The UK government has been forced into using more ‘blunt instruments’ such as the tier system of separating people because preventative measures such as test and trace were taken out of the NHS where the specialists are, Sir David King has said.
The chair of the Independent SAGE group spoke to Sky News about the latest measures, which will see Christmas ‘cancelled’ for large swathes of the country.
People living in London and the south east of England have been asked to stay at home over the festive period owing to a new mutant variant of the coronavirus.
But according to Sir David, had other pre-emptive action been successful such measures may never had been needed.
He said: “The instrument we are using now, the tier system and lockdowns, is a blunt instrument.
“I don’t hear people talking about the test and trace system anymore. We’ve never had it up and running because it was taken out of the public healthcare system where the specialists are and given to non-specialist healthcare companies with no experience in healthcare at all.”
Sir David King(Independent SAGE) – No one talks about the test & trace system anymore.. it’s never been up & running properly because it was taken out of the public healthcare system… 60,000 deaths could have been avoided if we’d taken quick action in the beginning. pic.twitter.com/mbOVZ9TWhG— Haggis_UK 🇬🇧 🇪🇺 (@Haggis_UK) December 21, 2020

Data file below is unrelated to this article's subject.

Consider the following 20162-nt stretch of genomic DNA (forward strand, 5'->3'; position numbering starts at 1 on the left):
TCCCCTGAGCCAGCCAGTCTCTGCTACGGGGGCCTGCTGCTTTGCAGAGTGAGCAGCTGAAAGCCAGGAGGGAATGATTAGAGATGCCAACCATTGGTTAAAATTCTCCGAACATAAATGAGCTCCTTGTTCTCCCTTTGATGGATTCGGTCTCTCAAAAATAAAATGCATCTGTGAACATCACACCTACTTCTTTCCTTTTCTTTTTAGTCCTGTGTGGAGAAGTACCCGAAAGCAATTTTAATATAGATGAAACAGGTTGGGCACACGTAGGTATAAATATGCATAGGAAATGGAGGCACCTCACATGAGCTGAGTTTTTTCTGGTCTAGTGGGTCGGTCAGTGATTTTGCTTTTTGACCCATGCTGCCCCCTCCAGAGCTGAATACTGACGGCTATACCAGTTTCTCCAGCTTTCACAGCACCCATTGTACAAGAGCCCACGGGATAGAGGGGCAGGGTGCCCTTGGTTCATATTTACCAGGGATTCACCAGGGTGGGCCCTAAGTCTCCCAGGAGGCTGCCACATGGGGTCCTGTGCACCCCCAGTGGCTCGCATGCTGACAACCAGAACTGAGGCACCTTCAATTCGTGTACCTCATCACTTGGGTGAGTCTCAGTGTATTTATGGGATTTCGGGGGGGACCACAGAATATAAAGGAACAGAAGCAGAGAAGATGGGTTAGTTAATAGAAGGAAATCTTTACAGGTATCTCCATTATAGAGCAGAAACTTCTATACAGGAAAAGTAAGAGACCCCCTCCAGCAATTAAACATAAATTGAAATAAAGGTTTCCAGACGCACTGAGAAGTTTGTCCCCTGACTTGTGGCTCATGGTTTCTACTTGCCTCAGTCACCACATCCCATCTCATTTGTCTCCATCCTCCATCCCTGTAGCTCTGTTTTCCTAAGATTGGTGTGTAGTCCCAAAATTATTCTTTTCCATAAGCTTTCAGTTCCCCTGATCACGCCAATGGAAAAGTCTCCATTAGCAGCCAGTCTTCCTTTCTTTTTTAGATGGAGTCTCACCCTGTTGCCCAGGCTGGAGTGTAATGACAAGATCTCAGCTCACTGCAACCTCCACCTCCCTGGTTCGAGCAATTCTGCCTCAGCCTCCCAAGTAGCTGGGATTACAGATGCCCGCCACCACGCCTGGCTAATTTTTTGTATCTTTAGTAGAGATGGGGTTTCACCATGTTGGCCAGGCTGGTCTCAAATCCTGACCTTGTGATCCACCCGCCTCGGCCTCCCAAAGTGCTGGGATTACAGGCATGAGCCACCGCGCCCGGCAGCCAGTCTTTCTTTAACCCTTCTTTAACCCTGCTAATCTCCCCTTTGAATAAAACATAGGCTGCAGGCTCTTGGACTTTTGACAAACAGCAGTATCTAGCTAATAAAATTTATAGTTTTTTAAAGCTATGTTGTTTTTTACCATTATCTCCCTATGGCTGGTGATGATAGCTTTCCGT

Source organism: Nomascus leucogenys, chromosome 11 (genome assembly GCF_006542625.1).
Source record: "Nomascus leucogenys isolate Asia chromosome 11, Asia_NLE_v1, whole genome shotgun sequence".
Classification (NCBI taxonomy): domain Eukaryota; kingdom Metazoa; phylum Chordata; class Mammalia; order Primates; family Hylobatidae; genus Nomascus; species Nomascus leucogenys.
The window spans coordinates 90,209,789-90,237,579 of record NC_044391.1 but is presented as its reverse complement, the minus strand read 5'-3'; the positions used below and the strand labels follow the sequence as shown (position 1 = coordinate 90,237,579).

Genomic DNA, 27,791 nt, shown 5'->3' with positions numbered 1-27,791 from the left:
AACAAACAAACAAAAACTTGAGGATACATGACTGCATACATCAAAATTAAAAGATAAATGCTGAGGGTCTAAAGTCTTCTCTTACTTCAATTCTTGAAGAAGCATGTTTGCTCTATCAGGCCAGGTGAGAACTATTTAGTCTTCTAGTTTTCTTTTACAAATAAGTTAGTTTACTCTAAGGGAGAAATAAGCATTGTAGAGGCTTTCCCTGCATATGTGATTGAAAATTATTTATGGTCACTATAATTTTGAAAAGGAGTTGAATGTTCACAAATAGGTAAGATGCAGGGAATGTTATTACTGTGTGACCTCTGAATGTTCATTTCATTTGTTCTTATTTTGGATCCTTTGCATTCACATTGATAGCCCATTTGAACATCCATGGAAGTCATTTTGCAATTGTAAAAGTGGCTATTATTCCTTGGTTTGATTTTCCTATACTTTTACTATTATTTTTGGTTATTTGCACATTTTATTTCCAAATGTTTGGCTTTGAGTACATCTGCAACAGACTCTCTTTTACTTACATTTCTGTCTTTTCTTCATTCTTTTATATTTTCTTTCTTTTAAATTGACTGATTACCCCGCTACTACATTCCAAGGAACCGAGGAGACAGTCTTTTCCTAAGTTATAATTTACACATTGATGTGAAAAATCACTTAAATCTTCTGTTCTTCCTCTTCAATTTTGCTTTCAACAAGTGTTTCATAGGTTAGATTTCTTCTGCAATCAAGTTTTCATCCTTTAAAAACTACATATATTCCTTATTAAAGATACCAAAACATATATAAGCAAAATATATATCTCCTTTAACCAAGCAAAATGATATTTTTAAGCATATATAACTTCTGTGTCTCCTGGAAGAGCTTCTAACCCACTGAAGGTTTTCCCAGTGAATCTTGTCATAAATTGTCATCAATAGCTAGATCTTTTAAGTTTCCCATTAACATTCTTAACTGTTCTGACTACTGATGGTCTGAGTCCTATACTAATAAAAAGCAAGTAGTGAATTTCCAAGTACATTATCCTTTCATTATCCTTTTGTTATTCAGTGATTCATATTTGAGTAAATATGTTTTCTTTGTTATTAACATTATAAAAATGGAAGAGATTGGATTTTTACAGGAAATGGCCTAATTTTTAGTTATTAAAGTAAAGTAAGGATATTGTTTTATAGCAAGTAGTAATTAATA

Last week it was revealed the test and trace programme has repeatedly failed to meet targets for delivering test results and contacting infected people despite costs escalating to £22 billion.
A damning report from the National Audit Office (NAO) found that the centralised programme is contacting two out of every three people who have been close to someone who has tested positive, with about 40 per cent of test results delivered within 24 hours, well below the government’s targets.
The report said a target to provide results within 24 hours of in-person testing deteriorated to a low of 14 per cent in mid-October before rising to 38 per cent in early November.
Call handler contracts for those working on test and trace were worth up to £720 million but many staff had very little to do, auditors said.